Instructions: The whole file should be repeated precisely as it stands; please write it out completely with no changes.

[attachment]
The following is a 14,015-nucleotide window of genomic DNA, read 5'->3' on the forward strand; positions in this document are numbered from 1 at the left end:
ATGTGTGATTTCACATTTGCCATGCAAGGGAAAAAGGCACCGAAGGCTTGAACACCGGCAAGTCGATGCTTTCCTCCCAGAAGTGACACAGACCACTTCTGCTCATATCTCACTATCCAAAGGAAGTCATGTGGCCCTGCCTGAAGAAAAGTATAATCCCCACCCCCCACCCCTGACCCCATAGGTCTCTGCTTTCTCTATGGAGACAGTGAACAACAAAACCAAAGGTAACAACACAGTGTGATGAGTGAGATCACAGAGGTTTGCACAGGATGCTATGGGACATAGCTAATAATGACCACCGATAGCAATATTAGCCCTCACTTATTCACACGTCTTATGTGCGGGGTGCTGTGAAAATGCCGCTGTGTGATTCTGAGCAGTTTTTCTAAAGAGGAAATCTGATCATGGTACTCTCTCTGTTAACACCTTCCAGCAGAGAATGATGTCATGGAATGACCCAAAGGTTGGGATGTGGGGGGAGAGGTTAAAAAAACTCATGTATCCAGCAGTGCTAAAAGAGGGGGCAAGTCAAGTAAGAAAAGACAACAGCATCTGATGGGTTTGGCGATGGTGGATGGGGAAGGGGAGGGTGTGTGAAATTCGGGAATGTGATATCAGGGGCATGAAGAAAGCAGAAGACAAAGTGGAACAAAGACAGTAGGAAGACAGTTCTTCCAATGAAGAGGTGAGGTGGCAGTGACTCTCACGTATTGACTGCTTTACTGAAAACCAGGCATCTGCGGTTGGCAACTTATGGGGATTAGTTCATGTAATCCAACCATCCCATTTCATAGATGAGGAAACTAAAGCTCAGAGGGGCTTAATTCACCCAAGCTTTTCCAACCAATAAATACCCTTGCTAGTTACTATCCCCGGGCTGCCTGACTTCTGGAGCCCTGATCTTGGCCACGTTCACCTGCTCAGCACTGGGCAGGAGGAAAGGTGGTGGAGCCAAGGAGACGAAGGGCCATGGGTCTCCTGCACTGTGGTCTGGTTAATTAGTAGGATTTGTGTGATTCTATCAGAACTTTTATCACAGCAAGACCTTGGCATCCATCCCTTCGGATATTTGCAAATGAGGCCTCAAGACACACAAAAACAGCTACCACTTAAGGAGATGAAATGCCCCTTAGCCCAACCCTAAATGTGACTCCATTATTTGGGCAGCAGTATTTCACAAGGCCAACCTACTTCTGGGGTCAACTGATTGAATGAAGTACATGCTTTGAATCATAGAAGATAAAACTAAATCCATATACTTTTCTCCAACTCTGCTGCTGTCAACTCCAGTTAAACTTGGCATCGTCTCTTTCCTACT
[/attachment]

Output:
The following is a 14,015-nucleotide window of genomic DNA, read 5'->3' on the forward strand; positions in this document are numbered from 1 at the left end:
ATGTGTGATTTCACATTTGCCATGCAAGGGAAAAAGGCACCGAAGGCTTGAACACCGGCAAGTCGATGCTTTCCTCCCAGAAGTGACACAGACCACTTCTGCTCATATCTCACTATCCAAAGGAAGTCATGTGGCCCTGCCTGAAGAAAAGTATAATCCCCACCCCCCACCCCTGACCCCATAGGTCTCTGCTTTCTCTATGGAGACAGTGAACAACAAAACCAAAGGTAACAACACAGTGTGATGAGTGAGATCACAGAGGTTTGCACAGGATGCTATGGGACATAGCTAATAATGACCACCGATAGCAATATTAGCCCTCACTTATTCACACGTCTTATGTGCGGGGTGCTGTGAAAATGCCGCTGTGTGATTCTGAGCAGTTTTTCTAAAGAGGAAATCTGATCATGGTACTCTCTCTGTTAACACCTTCCAGCAGAGAATGATGTCATGGAATGACCCAAAGGTTGGGATGTGGGGGGAGAGGTTAAAAAAACTCATGTATCCAGCAGTGCTAAAAGAGGGGGCAAGTCAAGTAAGAAAAGACAACAGCATCTGATGGGTTTGGCGATGGTGGATGGGGAAGGGGAGGGTGTGTGAAATTCGGGAATGTGATATCAGGGGCATGAAGAAAGCAGAAGACAAAGTGGAACAAAGACAGTAGGAAGACAGTTCTTCCAATGAAGAGGTGAGGTGGCAGTGACTCTCACGTATTGACTGCTTTACTGAAAACCAGGCATCTGCGGTTGGCAACTTATGGGGATTAGTTCATGTAATCCAACCATCCCATTTCATAGATGAGGAAACTAAAGCTCAGAGGGGCTTAATTCACCCAAGCTTTTCCAACCAATAAATACCCTTGCTAGTTACTATCCCCGGGCTGCCTGACTTCTGGAGCCCTGATCTTGGCCACGTTCACCTGCTCAGCACTGGGCAGGAGGAAAGGTGGTGGAGCCAAGGAGACGAAGGGCCATGGGTCTCCTGCACTGTGGTCTGGTTAATTAGTAGGATTTGTGTGATTCTATCAGAACTTTTATCACAGCAAGACCTTGGCATCCATCCCTTCGGATATTTGCAAATGAGGCCTCAAGACACACAAAAACAGCTACCACTTAAGGAGATGAAATGCCCCTTAGCCCAACCCTAAATGTGACTCCATTATTTGGGCAGCAGTATTTCACAAGGCCAACCTACTTCTGGGGTCAACTGATTGAATGAAGTACATGCTTTGAATCATAGAAGATAAAACTAAATCCATATACTTTTCTCCAACTCTGCTGCTGTCAACTCCAGTTAAACTTGGCATCGTCTCTTTCCTACT